10 Heat treatment, thermomechanical processing and controlled cooling of HSLA steels.
11 Case hardening methods of steels; carburizing, nitriding, etc; case-depth measurements.
12 Case hardening methods of steels; carburizing, nitriding, etc; case-depth measurements.
13 Problems and solutions related to heat treatment and case-hardening; examples from industrial applications.
14 Heat treatment examples applied to structural steels, tool and die steels, stainless steels, dual phase steels.
15 Quality control applied in the field of heat treatment of metallic materials.
16 Term Project Presentations


Course Book 1. Wolfgang Bleck, “Materials Science of Steel”, Verlag Mainz, Wissenschafsverlag, Aachen, 2010
Other Sources 2. Sidney H. Avner, “Introduction to Physical Metallurgy”, McGraw Hill, 1974
3. American Society for Metals, “Atlas of Isothermal Transformation and Cooling Transformation Diagrams”, ASM International, 1977
4. ASM Handbook Vol.4, “Heat Treating”, ASM International, 1991
5. George Krauss, “Steels: Heat Treatment and Processing Principles”, ASM International, 1990

Evaluation System

Requirements Number Percentage of Grade
Attendance/Participation - -
Laboratory - -
Application - -
Field Work - -
Special Course Internship - -
Quizzes/Studio Critics - -
Homework Assignments 5 20
Presentation - -
Project 1 20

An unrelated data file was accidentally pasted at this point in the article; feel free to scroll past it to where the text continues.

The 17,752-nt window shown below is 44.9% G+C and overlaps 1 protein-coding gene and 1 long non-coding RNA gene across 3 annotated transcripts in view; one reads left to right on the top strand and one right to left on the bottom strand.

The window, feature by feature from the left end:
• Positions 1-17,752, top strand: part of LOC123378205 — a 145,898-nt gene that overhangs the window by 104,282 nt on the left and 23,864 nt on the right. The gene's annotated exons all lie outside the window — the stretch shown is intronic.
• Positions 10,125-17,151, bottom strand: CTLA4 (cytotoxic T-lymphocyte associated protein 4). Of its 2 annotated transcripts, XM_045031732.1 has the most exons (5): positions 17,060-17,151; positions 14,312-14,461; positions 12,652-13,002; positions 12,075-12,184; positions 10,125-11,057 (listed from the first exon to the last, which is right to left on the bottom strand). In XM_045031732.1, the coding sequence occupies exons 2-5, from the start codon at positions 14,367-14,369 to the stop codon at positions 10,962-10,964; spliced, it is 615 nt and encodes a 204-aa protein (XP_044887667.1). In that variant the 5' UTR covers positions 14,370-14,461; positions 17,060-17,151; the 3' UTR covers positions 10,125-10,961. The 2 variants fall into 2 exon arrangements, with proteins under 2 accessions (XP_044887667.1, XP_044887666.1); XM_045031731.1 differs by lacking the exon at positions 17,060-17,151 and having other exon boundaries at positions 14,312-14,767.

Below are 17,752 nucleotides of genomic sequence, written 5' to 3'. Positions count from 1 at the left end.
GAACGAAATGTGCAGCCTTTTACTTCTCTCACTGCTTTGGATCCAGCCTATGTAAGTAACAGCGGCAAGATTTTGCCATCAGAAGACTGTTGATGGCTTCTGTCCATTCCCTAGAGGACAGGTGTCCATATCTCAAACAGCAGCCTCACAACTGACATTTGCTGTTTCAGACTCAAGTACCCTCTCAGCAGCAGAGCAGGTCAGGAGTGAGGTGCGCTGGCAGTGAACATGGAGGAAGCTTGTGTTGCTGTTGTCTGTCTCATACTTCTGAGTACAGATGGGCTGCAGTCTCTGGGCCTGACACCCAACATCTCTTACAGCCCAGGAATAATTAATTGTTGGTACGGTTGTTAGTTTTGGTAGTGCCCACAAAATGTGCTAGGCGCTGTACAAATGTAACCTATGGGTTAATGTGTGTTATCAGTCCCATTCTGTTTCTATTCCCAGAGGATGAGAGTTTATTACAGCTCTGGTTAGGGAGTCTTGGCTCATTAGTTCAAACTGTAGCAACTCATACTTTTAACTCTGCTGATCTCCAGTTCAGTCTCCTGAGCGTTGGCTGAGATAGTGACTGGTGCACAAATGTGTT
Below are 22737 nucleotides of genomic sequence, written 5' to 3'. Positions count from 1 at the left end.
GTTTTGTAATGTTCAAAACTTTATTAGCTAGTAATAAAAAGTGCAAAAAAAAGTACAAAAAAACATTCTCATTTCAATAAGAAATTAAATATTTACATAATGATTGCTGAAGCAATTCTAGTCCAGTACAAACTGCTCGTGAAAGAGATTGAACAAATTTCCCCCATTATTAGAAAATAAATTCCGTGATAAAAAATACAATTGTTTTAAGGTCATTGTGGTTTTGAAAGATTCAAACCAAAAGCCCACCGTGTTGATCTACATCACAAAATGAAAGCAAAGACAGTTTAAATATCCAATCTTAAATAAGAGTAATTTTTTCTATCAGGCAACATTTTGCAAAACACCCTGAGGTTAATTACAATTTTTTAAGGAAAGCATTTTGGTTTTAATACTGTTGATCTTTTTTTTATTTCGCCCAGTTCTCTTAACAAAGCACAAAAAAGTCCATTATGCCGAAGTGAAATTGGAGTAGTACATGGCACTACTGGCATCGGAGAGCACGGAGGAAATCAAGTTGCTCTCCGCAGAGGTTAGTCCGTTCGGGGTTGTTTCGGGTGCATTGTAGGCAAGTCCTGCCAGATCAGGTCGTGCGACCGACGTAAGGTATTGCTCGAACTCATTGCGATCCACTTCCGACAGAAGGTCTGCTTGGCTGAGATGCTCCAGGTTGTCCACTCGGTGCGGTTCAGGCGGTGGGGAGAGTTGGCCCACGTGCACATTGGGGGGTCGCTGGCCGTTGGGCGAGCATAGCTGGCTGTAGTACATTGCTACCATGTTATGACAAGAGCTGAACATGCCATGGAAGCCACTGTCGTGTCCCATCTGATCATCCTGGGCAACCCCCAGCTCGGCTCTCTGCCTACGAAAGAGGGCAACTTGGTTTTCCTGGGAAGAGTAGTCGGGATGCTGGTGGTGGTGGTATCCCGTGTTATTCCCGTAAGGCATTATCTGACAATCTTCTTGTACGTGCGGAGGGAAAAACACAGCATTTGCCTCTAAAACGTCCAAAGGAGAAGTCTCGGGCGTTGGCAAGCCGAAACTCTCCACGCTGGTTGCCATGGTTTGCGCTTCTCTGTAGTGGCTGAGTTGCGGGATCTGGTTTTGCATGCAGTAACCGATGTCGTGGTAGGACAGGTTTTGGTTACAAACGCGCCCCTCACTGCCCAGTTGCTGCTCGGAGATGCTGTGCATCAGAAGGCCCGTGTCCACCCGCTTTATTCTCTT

Report - -
Seminar - -
Midterms Exams/Midterms Jury 1 20
Final Exam/Final Jury 1 40
Toplam 8 100
Percentage of Semester Work
Percentage of Final Work 100
Total 100

Course Category

Core Courses
Major Area Courses X
Supportive Courses
Media and Managment Skills Courses
Transferable Skill Courses

The Relation Between Course Learning Competencies and Program Qualifications

# Program Qualifications / Competencies Level of Contribution
1 2 3 4 5
1 An ability to apply knowledge of mathematics, science, and engineering
2 An ability to design and conduct experiments, as well as to analyze and interpret data
3 An ability to design a system, component, or process to meet desired needs
4 An ability to function on multi-disciplinary teams
5 An ability to identify, formulate and solve engineering problems
6 An ability to use the techniques, skills, and modern engineering tools necessary for engineering practice
7 An understanding of professional and ethical responsibility
8 An ability to communicate effectively
9 An understanding the impact of engineering solutions in a global and societal context and recognition of the responsibilities for social problems
10 A knowledge of contemporary engineering issues
11 Skills in project management and recognition of international standards and methodologies
12 Recognition of the need for, and an ability to engage in life-long learning

ECTS/Workload Table

Activities Number Duration (Hours) Total Workload
Course Hours (Including Exam Week: 16 x Total Hours) 16 5 80
Special Course Internship
Field Work
Study Hours Out of Class 16 2 32
Presentation/Seminar Prepration
Project 1 9 9
Homework Assignments 5 3 15
Quizzes/Studio Critics
Prepration of Midterm Exams/Midterm Jury 1 10 10
Prepration of Final Exams/Final Jury 1 12 12
Total Workload 158